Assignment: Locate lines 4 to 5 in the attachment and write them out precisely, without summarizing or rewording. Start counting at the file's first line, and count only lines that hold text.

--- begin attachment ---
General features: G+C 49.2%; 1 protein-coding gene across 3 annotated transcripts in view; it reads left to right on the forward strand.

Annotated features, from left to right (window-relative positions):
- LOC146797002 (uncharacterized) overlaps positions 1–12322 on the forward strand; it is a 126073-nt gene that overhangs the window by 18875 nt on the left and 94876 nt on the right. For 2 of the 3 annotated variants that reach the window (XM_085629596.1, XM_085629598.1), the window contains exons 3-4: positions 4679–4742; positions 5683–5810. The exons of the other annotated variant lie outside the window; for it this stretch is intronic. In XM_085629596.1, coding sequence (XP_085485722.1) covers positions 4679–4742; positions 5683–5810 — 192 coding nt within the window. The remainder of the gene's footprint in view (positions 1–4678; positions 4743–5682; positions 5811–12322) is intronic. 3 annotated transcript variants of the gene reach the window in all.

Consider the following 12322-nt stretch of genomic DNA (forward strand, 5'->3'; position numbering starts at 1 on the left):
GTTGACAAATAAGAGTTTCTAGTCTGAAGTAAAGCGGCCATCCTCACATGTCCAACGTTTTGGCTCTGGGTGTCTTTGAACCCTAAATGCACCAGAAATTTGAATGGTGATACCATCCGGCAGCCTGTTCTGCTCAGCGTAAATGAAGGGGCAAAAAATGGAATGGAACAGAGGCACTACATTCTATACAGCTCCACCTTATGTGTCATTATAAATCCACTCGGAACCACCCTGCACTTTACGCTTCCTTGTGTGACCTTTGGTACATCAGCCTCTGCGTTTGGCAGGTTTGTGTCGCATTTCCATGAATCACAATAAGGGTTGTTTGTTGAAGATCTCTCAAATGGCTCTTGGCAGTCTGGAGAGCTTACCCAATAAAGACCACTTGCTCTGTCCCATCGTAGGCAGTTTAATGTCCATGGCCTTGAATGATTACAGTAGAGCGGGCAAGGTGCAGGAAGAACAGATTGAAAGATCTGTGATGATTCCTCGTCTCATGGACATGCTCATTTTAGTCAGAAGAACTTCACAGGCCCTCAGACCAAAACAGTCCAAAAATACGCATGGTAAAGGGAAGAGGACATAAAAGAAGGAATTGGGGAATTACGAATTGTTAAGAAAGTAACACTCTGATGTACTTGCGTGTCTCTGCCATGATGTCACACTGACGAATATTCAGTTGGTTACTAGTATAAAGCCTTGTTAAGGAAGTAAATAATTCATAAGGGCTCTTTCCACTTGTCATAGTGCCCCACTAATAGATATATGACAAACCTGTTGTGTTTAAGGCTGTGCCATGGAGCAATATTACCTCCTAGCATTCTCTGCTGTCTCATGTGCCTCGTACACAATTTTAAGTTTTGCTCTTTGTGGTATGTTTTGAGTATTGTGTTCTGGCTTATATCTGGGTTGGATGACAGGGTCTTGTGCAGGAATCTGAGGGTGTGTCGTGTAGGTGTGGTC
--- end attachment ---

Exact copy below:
Consider the following 12322-nt stretch of genomic DNA (forward strand, 5'->3'; position numbering starts at 1 on the left):
GTTGACAAATAAGAGTTTCTAGTCTGAAGTAAAGCGGCCATCCTCACATGTCCAACGTTTTGGCTCTGGGTGTCTTTGAACCCTAAATGCACCAGAAATTTGAATGGTGATACCATCCGGCAGCCTGTTCTGCTCAGCGTAAATGAAGGGGCAAAAAATGGAATGGAACAGAGGCACTACATTCTATACAGCTCCACCTTATGTGTCATTATAAATCCACTCGGAACCACCCTGCACTTTACGCTTCCTTGTGTGACCTTTGGTACATCAGCCTCTGCGTTTGGCAGGTTTGTGTCGCATTTCCATGAATCACAATAAGGGTTGTTTGTTGAAGATCTCTCAAATGGCTCTTGGCAGTCTGGAGAGCTTACCCAATAAAGACCACTTGCTCTGTCCCATCGTAGGCAGTTTAATGTCCATGGCCTTGAATGATTACAGTAGAGCGGGCAAGGTGCAGGAAGAACAGATTGAAAGATCTGTGATGATTCCTCGTCTCATGGACATGCTCATTTTAGTCAGAAGAACTTCACAGGCCCTCAGACCAAAACAGTCCAAAAATACGCATGGTAAAGGGAAGAGGACATAAAAGAAGGAATTGGGGAATTACGAATTGTTAAGAAAGTAACACTCTGATGTACTTGCGTGTCTCTGCCATGATGTCACACTGACGAATATTCAGTTGGTTACTAGTATAAAGCCTTGTTAAGGAAGTAAATAATTCATAAGGGCTCTTTCCACTTGTCATAGTGCCCCACTAATAGATATATGACAAACCTGTTGTGTTTAAGGCTGTGCCATGGAGCAATATTACCTCCTAGCATTCTCTGCTGTCTCATGTGCCTCGTACACAATTTTAAGTTTTGCTCTTTGTGGTATGTTTTGAGTATTGTGTTCTGGCTTATATCTGGGTTGGATGACAGGGTCTTGTGCAGGAATCTGAGGGTGTGTCGTGTAGGTGTGGTC